Top Microsoft executives are meeting this week to decide what encryption initiatives to deploy and how quickly.
Documents obtained from former NSA contractor Edward Snowden suggest — but do not prove — that the company is right to be concerned. Two previously unreleased slides that describe operations against Google and Yahoo include references to Microsoft’s Hotmail and Windows Live Messenger services. . . .
Though Microsoft officials said they had no independent verification of the NSA targeting the company in this way, general counsel Brad Smith said Tuesday that it would be “very disturbing” and a possible constitutional breach if true.
Microsoft’s move to expand encryption would allow it to join Google, Yahoo , Facebook and other major technology firms in hardening its defenses in response to news reports about once-secret NSA programs. The resulting new investments in encryption technology stand to complicate surveillance efforts — by governments, private companies and criminals — for years, experts say.
Though several legislative efforts are underway to curb the NSA’s surveillance powers, the wholesale move by private companies to expand the use of encryption technology may prove to be the most tangible outcome of months of revelations based on documents that Snowden provided to The Post and Britain’s Guardian newspaper. In another major shift, the companies also are explicitly building defenses against U.S. government surveillance programs in addition to combating hackers, criminals or foreign intelligence services.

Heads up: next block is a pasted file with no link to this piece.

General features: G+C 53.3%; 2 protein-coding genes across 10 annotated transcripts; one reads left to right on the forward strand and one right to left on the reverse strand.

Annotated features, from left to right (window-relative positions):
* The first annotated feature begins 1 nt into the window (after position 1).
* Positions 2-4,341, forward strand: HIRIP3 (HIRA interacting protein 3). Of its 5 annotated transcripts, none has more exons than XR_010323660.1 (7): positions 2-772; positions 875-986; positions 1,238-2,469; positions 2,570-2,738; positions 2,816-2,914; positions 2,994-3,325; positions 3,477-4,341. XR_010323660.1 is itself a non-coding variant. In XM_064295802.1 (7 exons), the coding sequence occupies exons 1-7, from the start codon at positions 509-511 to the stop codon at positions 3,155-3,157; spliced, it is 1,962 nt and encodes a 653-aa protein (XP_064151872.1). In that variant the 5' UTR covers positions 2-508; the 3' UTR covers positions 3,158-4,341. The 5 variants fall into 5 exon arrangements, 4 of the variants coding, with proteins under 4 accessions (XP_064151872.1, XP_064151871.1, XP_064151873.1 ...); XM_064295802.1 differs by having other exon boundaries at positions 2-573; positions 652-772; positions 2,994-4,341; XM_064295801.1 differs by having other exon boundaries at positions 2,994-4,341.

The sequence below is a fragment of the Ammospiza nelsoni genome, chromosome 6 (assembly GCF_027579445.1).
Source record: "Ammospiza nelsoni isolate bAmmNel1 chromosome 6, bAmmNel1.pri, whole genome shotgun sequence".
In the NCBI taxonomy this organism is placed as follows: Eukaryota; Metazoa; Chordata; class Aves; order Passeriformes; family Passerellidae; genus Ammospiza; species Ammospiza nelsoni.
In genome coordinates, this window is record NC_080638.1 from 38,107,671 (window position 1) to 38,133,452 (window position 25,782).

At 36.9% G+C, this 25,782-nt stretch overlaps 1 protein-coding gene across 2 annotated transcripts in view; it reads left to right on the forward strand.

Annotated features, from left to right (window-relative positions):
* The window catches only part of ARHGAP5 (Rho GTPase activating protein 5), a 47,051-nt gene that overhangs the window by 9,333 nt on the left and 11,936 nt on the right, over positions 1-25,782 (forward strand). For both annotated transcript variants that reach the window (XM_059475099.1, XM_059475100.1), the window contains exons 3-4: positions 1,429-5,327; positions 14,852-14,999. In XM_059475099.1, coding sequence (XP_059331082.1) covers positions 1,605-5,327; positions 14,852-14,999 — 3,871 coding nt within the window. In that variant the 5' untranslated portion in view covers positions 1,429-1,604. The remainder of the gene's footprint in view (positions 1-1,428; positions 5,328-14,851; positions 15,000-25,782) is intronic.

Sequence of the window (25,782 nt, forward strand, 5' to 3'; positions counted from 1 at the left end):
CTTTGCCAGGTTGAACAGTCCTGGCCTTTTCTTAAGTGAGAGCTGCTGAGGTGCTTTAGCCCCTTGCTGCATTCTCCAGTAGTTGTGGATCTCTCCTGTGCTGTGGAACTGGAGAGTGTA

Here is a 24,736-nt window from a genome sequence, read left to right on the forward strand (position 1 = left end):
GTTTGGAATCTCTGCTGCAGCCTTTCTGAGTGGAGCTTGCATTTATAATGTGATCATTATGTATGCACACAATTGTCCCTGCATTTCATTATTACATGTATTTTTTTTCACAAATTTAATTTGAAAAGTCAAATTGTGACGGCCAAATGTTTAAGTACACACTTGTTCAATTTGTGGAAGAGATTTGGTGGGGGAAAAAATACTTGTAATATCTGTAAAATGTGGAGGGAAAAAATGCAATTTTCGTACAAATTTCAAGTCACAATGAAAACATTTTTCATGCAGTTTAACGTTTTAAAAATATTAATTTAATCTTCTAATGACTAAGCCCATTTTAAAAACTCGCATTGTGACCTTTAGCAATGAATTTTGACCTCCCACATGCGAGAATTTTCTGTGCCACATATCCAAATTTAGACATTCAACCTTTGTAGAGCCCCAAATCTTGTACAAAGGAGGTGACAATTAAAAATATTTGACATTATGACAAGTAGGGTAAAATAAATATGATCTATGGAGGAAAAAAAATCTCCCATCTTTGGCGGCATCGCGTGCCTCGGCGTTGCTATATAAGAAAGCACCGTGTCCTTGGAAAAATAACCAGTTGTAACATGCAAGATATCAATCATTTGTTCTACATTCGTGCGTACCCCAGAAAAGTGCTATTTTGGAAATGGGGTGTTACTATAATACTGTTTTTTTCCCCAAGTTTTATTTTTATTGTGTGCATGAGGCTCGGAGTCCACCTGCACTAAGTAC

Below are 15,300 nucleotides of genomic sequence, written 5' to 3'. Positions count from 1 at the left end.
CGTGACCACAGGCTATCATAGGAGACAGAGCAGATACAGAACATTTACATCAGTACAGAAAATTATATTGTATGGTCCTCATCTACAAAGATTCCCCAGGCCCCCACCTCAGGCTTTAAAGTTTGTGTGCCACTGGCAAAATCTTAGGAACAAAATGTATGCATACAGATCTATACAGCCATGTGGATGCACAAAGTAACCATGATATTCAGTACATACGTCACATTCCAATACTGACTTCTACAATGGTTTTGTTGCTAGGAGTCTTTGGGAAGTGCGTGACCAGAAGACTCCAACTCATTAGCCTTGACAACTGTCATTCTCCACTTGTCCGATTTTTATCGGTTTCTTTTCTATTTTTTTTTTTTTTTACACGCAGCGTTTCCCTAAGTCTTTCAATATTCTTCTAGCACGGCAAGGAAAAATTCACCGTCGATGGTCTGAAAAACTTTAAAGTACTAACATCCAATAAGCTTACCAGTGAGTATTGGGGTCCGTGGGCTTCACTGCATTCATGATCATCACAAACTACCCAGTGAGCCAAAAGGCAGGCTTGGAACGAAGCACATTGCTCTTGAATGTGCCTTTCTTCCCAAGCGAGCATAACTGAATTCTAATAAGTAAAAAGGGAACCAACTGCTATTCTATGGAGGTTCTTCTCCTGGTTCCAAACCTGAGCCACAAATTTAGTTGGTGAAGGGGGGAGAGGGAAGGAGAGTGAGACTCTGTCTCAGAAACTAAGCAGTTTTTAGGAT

“That’s a pretty big change in the way these companies have operated,” said Matthew Green, a Johns Hopkins University cryptography expert. “And it’s a big engineering effort.”
Snowden himself has gone into exile in Russia. Yet a widening group of activists who have made Berlin their home are hoping that the German government, which has protested perhaps most strongly against revelations of international spying, will grant him exile there. They describe Berlin as a haven from surveillance:
An international cadre of privacy advocates is settling in Germany’s once-divided capital, saying they feel safer here than they do in the United States or Britain, where authorities have vowed to prosecute leakers of official secrets.
Documentary filmmaker Laura Poitras, who was one of former National Security Agency contractor Edward Snowden’s main conduits of leaked data, lives
here now. So does Jacob Appelbaum, a former spokesman for WikiLeaks. They were joined this month by Sarah Harrison, a top WikiLeaks activist who stayed at Snowden’s side for months in Moscow and now says she fears being harassed by the government if she returns to her native Britain. . . .
She planned to stay in Germany, she said, because “our lawyers have advised me that it is not safe to return home” to Britain.
For privacy advocates who have resettled in Berlin permanently, the more the merrier.
“It’s a rather inviting social climate right now,” said Diani Barreto, an American who has lived in Berlin since shortly after the wall fell in 1989 and works as an anti-surveillance advocate and artist. “Why be completely paranoid, go mad, have your house surveilled? There’s a reason people are coming here.”